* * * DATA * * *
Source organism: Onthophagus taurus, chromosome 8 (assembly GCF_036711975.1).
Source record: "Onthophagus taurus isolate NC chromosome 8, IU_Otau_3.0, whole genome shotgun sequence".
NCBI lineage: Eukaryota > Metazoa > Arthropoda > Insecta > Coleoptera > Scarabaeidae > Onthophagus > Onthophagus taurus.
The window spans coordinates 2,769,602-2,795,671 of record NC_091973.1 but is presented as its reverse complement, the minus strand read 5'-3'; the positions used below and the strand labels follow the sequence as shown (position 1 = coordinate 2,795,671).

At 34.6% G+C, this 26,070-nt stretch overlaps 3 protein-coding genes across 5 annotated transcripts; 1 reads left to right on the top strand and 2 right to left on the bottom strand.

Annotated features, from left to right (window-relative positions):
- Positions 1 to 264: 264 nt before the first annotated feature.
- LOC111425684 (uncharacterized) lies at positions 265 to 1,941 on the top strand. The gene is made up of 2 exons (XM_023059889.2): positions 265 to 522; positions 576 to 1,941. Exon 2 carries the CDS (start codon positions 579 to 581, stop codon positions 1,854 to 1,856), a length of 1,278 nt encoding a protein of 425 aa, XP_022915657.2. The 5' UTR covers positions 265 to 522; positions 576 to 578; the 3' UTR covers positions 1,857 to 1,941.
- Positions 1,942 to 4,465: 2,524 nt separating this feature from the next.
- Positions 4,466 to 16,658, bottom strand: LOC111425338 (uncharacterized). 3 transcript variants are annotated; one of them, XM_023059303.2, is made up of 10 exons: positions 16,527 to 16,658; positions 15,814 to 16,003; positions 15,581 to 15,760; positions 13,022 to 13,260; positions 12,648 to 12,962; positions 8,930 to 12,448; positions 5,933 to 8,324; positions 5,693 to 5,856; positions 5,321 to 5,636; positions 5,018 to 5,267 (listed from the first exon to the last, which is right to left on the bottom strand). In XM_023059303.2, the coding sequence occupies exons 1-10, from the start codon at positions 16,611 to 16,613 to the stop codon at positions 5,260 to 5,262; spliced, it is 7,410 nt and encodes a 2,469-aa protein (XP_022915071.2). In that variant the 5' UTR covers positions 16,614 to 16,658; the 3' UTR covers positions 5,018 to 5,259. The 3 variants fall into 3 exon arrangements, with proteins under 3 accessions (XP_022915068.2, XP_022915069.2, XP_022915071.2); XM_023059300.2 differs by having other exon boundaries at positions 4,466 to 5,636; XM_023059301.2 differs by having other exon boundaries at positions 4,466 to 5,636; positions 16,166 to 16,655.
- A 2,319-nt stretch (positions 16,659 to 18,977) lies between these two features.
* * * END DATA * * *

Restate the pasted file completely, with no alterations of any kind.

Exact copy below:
Source organism: Onthophagus taurus, chromosome 8 (assembly GCF_036711975.1).
Source record: "Onthophagus taurus isolate NC chromosome 8, IU_Otau_3.0, whole genome shotgun sequence".
NCBI lineage: Eukaryota > Metazoa > Arthropoda > Insecta > Coleoptera > Scarabaeidae > Onthophagus > Onthophagus taurus.
The window spans coordinates 2,769,602-2,795,671 of record NC_091973.1 but is presented as its reverse complement, the minus strand read 5'-3'; the positions used below and the strand labels follow the sequence as shown (position 1 = coordinate 2,795,671).

At 34.6% G+C, this 26,070-nt stretch overlaps 3 protein-coding genes across 5 annotated transcripts; 1 reads left to right on the top strand and 2 right to left on the bottom strand.

Annotated features, from left to right (window-relative positions):
- Positions 1 to 264: 264 nt before the first annotated feature.
- LOC111425684 (uncharacterized) lies at positions 265 to 1,941 on the top strand. The gene is made up of 2 exons (XM_023059889.2): positions 265 to 522; positions 576 to 1,941. Exon 2 carries the CDS (start codon positions 579 to 581, stop codon positions 1,854 to 1,856), a length of 1,278 nt encoding a protein of 425 aa, XP_022915657.2. The 5' UTR covers positions 265 to 522; positions 576 to 578; the 3' UTR covers positions 1,857 to 1,941.
- Positions 1,942 to 4,465: 2,524 nt separating this feature from the next.
- Positions 4,466 to 16,658, bottom strand: LOC111425338 (uncharacterized). 3 transcript variants are annotated; one of them, XM_023059303.2, is made up of 10 exons: positions 16,527 to 16,658; positions 15,814 to 16,003; positions 15,581 to 15,760; positions 13,022 to 13,260; positions 12,648 to 12,962; positions 8,930 to 12,448; positions 5,933 to 8,324; positions 5,693 to 5,856; positions 5,321 to 5,636; positions 5,018 to 5,267 (listed from the first exon to the last, which is right to left on the bottom strand). In XM_023059303.2, the coding sequence occupies exons 1-10, from the start codon at positions 16,611 to 16,613 to the stop codon at positions 5,260 to 5,262; spliced, it is 7,410 nt and encodes a 2,469-aa protein (XP_022915071.2). In that variant the 5' UTR covers positions 16,614 to 16,658; the 3' UTR covers positions 5,018 to 5,259. The 3 variants fall into 3 exon arrangements, with proteins under 3 accessions (XP_022915068.2, XP_022915069.2, XP_022915071.2); XM_023059300.2 differs by having other exon boundaries at positions 4,466 to 5,636; XM_023059301.2 differs by having other exon boundaries at positions 4,466 to 5,636; positions 16,166 to 16,655.
- A 2,319-nt stretch (positions 16,659 to 18,977) lies between these two features.